Trial Over Arkansas’ Ten Commandments Monument Delayed

A trial over Arkansas’ monument of the Ten Commandments has been postponed due to COVID-19.

In 2015 Sen. Jason Rapert (R – Conway) sponsored a law authorizing a monument of the Ten Commandments on the Arkansas State Capitol Grounds.

The monument was paid for with private funds, and it was placed on the Capitol lawn on June 27, 2017.

Less than 24 hours later, a man plowed a vehicle into the monument, completely destroying it.

The monument was rebuilt and replaced on the Capitol grounds in April of 2018.

Shortly afterward, the American Humanist Association, the Freedom From Religion Foundation, and the Satanic Temple all filed legal challenges to have the monument removed.

The lawsuit was set to go to trial this month, but due to disruptions from the COVID-19 pandemic, the trial is being delayed 60 – 90 days.

As we have written before, Arkansas’ monument of the Ten Commandments is identical to one the U.S. Supreme Court ruled constitutional in Texas in 2005.

Frankly, there just shouldn’t be anything controversial about a monument honoring the significance of the Ten Commandments.

Historians have long recognized the Ten Commandments as one of the earliest examples of the rule of law in human history, and they have helped shape the laws in countries around the world.

Arkansas’ monument simply honors that legacy.

Listen to Ken Yang on Conduit News Radio

Family Council’s Director of Governmental Affairs Ken Yang was on Conduit News Radio with Paul Harrell this week to discuss atheist groups bullying Arkansans.

You can listen to the discussion below.

You can tune in to Conduit News Radio online weekdays from 6:00 AM – 8:00 AM, and you can hear different members of the Family Council team discuss conservative issues on the program every Tuesday morning at 7:30 AM.

Wisconsin Atheists Bully Arkansas School District

KFSM News reports that Pea Ridge Public Schools have suspended public prayer at school board meetings and ballgames following a complaint from the Wisconsin-based Freedom From Religion Foundation.

Attorneys from the atheist group reportedly sent a letter to school officials claiming that the practice was unconstitutional.

However, federal courts have upheld public prayer repeatedly — especially at public meetings.

In 2014 the U.S. Supreme Court ruled that praying before city council meetings did not violate the Establishment Clause.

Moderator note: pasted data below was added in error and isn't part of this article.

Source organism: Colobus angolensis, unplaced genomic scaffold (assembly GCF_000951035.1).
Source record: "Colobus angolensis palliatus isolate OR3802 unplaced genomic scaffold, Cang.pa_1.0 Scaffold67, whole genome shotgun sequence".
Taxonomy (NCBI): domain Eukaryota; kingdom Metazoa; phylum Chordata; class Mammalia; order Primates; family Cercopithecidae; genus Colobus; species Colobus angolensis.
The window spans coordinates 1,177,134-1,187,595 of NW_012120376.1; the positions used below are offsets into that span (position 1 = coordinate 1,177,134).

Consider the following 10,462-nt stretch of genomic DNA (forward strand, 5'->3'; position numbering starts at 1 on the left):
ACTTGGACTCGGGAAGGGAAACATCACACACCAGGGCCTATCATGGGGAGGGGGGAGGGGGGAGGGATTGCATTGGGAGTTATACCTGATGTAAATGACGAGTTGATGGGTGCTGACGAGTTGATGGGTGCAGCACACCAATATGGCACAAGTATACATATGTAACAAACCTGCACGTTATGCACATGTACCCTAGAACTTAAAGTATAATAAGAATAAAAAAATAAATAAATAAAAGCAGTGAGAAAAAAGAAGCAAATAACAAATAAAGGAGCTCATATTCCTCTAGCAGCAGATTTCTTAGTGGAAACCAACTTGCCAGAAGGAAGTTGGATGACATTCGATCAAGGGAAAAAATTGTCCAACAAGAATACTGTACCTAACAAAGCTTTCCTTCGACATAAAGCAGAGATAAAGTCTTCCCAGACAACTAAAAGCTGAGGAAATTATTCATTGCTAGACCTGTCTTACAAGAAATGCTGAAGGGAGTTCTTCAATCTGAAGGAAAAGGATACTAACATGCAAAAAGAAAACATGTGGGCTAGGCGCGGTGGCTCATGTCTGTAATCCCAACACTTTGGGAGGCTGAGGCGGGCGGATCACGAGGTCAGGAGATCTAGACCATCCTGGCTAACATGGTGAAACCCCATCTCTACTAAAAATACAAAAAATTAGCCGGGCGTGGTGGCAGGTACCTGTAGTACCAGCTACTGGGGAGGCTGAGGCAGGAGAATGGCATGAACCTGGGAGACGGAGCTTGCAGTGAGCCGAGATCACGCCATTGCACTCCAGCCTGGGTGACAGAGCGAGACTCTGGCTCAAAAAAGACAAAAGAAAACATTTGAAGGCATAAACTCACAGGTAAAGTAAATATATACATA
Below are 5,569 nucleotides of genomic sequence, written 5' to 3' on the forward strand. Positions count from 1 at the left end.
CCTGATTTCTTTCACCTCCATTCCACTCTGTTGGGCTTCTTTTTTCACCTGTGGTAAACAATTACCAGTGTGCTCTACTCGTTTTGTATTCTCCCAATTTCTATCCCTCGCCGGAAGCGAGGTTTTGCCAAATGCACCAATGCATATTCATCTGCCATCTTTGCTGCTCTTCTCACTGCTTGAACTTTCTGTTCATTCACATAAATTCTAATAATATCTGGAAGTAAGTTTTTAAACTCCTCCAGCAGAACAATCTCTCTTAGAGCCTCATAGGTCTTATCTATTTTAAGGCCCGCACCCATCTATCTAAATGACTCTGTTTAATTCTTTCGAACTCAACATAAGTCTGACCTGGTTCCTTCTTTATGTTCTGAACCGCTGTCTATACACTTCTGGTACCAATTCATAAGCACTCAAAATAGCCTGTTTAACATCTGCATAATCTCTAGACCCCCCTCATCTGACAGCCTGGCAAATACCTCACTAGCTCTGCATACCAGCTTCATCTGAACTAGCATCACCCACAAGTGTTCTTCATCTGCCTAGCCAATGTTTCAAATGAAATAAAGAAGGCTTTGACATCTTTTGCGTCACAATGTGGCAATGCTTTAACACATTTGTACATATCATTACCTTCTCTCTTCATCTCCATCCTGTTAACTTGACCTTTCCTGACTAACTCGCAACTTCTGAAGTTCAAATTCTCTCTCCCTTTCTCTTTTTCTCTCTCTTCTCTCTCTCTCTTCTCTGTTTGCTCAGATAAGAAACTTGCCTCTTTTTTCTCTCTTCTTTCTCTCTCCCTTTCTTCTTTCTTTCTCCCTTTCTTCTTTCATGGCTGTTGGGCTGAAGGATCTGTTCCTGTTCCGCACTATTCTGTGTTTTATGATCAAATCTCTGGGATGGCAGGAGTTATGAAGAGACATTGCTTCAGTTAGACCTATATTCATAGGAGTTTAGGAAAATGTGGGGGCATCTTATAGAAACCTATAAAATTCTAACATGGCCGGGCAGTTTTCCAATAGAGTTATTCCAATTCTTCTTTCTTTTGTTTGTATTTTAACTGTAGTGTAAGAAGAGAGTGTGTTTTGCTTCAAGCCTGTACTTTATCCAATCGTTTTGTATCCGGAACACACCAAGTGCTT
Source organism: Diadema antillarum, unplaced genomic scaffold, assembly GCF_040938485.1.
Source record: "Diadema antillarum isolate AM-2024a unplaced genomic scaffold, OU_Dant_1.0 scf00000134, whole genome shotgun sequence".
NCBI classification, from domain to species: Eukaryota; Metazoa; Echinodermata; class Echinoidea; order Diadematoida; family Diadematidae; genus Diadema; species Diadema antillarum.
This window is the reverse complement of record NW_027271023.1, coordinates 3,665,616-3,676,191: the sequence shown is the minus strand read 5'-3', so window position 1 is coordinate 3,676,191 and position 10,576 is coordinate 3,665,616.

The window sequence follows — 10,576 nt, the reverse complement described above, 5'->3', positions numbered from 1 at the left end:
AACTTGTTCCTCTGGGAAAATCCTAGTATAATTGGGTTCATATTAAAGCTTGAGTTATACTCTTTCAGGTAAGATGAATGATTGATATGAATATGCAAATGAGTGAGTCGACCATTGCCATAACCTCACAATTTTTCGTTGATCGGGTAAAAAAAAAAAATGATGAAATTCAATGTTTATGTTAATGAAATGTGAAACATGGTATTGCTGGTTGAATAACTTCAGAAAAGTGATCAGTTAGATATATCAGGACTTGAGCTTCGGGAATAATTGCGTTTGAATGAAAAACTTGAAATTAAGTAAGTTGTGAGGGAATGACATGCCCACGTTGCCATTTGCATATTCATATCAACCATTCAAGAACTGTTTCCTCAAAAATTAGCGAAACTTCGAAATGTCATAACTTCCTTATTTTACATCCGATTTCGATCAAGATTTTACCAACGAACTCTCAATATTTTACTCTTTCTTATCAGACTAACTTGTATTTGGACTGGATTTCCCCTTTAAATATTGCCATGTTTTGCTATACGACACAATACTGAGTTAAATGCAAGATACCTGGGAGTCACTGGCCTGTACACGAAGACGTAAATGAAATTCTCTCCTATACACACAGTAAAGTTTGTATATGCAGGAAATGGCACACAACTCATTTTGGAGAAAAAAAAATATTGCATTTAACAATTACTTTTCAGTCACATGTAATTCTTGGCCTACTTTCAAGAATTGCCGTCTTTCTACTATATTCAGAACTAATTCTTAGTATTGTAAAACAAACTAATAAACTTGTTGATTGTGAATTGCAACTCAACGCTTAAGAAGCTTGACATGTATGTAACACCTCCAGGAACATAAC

Courts have not been as favorable toward public prayer over loudspeakers at ballgames, but they have generally agreed that public school students and faculty do not lose their First Amendments freedoms by walking onto school property.

This isn’t the first time the Freedom From Religion Foundation has tried to bully Arkansas’ schools and officials.

This year the Freedom From Religion Foundation successfully bullied schools in Greenwood School District to stop promoting events like “See You at the Pole.”

The group also persuaded the Springdale public school to remove a cross that reportedly was displayed in the lunchroom at Linda Childers Knapp Elementary School.

In 2017 they threatened the Harrison Public School District over its policy of opening meetings with prayer. The school district ultimately decided to keep praying.

In 2017 the group demanded that Governor Hutchinson stop sharing Bible verses on his Facebook page.

In 2016 the Freedom From Religion Foundation tried to bully the City of El Dorado over its “40 Days of Prayer” campaign.

That same year the group went after Washington County election officials for using churches as polling places.

The Freedom From Religion Foundation has complained about the fact that that Arkansas’ public school students can study the Bible academically — even though it is one of the oldest texts in existence and has had a profound influence on human history.

In 2015 the group complained about public prayer at ballgames in Ashdown.

The group also threatened to sue law enforcement in Arkansas over the words “In God We Trust” being displayed on police cruisers.

In 2015 they claimed they wanted to put an anti-religion monument on the Arkansas Capitol Grounds — an idle threat that went nowhere.

In 2014 the group targeted a pizza place in Searcy that offered Sunday discounts to people who brought church bulletins into the restaurant.

They also complained about ASU football players wearing crosses to honor a deceased teammate.

It’s worth noting that across the board, groups like the Freedom From Religion Foundation threaten lawsuits; oftentimes if people stand their ground, no lawsuit is ever filed.